Tom Sennet (Deepak Fights Robots, Runman) has released a new title into the wild – this time a simple game where you fly around a room, collecting stars and power-ups in a rocketship, all whilst dodging monsters. It’s a simple premise, and a simple game. That said, it’s the visual design that really make the game stand out. A gaudy, hubbub of bright and abstract colours flash around in the background with every star collected with the over-sized, throbbing messages and the scores left at a resting colour, out of synch with the world. It’s a wonderful mess that doesn’t really make sense, but… I think that’s the point.
There’s little to say on the gameplay further than that, Saturday-morning cartoon style metal follows you as you progress through the never-ending levels. You spawn in a room, filled with obstacles and monsters, and a quantity of stars float around, connected by lines. The stars are your goal, each one you collect shakes the world’s background from one abstract, scribbled form to another. If you collect all the stars then there’s a brief respite and then more enemies, and possibly some power-ups are dropped into the room. After clearing six lots of stars you ride off on a – or possibly the titular – beam to the next room. Repeat but with more enemies, more stars and more power-ups.
Oh, and each time a level refreshes, or you reach a new room, the game flings advice at you – some good, some bad, but all completely out of context and a little bit too large and bright to read in a game which is already doing a great job of being both those words. “FOLLOW THE NEWS” it yells at me, “CRUSH SOME SKULLS”, “PHILOSOPHIZE IF YOU WANT.”
I won’t pretend that Ultralight Beam is about those flashing messages – it’s probably not. It’s probably more so about perception, and lack of construct. Hell, it might not be, it could just be a commentary on the song it shares it’s name with – the song of the album. I searched for the song’s lyrics to confirm the game’s tagline “This is a RNG dream. This is everything!” as well a citation on the quantity of devils in the house, were direct referencing to the song. As I flicked down the page I read the comments, just like the album it was on people were there posting gifs, rating the song -five star- and on those same posts stating the song was genius, and in the same breath that they couldn’t wait to hear it.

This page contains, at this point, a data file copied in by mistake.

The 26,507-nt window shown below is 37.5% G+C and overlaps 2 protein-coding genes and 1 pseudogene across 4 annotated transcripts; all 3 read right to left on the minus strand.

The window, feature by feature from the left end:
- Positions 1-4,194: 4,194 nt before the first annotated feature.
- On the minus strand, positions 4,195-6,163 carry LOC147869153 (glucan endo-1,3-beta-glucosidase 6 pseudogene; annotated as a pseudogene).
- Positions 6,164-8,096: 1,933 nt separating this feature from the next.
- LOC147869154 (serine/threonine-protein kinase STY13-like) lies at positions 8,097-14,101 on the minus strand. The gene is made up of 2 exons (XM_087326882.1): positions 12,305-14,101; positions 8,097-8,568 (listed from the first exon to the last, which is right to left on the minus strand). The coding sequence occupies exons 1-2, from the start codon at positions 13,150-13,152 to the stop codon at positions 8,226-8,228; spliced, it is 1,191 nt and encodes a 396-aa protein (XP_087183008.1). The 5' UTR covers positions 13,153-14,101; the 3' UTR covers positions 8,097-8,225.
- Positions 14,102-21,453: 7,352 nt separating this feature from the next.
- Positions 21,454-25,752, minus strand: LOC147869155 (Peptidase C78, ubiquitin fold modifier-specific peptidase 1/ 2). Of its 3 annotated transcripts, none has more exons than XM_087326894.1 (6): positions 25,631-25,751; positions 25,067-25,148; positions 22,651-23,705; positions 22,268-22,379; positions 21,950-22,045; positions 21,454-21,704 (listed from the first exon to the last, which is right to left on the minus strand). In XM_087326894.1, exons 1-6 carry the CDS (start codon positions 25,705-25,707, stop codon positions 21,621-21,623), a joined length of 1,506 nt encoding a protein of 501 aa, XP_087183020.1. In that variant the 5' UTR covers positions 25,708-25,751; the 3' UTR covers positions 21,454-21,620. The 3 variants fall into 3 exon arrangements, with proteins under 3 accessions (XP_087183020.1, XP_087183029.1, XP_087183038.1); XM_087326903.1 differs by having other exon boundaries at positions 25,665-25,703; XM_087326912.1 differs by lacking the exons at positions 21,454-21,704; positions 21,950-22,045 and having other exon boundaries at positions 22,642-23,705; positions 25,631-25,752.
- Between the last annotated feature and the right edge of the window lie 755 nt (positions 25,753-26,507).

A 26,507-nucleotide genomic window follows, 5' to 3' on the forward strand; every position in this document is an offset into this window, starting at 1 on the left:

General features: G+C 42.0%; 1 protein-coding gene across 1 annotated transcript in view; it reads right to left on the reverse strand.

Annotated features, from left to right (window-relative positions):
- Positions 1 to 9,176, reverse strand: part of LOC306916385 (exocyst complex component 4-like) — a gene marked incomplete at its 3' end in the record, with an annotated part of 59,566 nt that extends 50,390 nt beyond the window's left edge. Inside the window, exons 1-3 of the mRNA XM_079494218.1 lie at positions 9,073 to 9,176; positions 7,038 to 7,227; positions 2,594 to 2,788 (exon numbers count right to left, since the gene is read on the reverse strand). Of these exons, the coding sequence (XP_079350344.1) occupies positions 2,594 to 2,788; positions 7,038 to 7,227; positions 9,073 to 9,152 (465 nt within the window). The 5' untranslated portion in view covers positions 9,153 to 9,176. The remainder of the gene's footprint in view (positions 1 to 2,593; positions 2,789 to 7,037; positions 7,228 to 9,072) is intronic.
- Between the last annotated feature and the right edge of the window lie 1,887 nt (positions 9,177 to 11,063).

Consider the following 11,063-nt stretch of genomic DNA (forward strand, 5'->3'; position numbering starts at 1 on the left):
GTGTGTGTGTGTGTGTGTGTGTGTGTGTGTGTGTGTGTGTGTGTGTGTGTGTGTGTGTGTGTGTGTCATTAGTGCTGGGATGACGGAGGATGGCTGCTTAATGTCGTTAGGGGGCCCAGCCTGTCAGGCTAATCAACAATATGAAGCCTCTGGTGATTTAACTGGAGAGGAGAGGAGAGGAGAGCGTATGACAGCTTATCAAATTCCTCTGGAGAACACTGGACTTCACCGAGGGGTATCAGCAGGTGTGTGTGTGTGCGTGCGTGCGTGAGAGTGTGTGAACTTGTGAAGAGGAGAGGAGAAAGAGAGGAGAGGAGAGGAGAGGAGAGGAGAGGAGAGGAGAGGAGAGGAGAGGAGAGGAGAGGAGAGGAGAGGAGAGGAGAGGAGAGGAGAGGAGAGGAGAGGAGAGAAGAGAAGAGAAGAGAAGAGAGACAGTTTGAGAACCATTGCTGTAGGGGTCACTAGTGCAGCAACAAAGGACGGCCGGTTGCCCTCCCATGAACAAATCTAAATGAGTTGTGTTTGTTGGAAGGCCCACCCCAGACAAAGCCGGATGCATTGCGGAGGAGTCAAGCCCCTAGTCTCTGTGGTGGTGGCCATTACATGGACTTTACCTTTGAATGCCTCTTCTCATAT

It could just be a little game about dodging enemies in a bright, explosive world.
I think the main reason I kept playing it was because it reminded me of my growing up in the 90’s, where children’s television shows were nuts, I spent too much time playing old abandonware DOS games, that and it reminded me of the funky menu backgrounds of the ToeJam & Earl series, those strange holidayware-design patterns which juddered and shook to themselves.
Testing out my theory that it might in fact be related to the softer bones, and mental sprightliness of the younger generation I sat my eldest child down with the game for five minutes or so. When asked about the game he simply replied that he liked “The Stars, The Spacemen, and the Spirally Backgrounds,” and maybe it’s as simple as that. I’ll leave it there, before I get hung up on the not-so-hidden messages again.
There’s a free, web embedded version available through several portals, alternatively you can pick it up for $3 over on the [itch.io page].